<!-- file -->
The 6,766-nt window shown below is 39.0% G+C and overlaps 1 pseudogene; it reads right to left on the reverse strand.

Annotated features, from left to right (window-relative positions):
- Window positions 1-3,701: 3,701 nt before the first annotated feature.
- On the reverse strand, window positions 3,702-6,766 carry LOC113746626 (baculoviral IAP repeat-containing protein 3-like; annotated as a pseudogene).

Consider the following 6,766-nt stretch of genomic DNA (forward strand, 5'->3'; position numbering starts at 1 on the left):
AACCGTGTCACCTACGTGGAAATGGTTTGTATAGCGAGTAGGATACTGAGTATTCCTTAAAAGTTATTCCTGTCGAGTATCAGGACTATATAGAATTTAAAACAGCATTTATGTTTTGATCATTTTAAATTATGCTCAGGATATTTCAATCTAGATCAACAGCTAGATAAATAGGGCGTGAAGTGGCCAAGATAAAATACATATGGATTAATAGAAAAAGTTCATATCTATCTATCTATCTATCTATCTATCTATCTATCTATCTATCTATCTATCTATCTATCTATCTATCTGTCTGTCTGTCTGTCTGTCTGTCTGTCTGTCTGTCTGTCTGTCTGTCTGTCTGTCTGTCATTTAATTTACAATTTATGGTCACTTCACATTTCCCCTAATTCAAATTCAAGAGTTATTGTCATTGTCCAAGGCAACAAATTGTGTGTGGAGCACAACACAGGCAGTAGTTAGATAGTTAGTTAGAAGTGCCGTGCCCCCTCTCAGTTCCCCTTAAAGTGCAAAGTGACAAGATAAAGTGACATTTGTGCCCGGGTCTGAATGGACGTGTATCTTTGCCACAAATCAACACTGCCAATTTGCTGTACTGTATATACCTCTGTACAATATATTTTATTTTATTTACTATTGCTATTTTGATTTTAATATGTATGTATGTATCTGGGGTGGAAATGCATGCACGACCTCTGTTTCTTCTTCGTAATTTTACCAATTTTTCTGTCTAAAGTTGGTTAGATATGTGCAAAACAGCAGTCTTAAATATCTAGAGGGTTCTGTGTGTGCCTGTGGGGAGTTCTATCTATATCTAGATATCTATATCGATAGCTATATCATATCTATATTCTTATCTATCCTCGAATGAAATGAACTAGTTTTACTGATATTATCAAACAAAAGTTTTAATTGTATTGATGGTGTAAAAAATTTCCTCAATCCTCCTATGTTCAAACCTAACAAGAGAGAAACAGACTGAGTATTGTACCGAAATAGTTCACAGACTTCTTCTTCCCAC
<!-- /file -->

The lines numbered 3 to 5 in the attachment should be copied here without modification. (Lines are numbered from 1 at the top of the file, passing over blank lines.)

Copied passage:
- Window positions 1-3,701: 3,701 nt before the first annotated feature.
- On the reverse strand, window positions 3,702-6,766 carry LOC113746626 (baculoviral IAP repeat-containing protein 3-like; annotated as a pseudogene).

Consider the following 6,766-nt stretch of genomic DNA (forward strand, 5'->3'; position numbering starts at 1 on the left):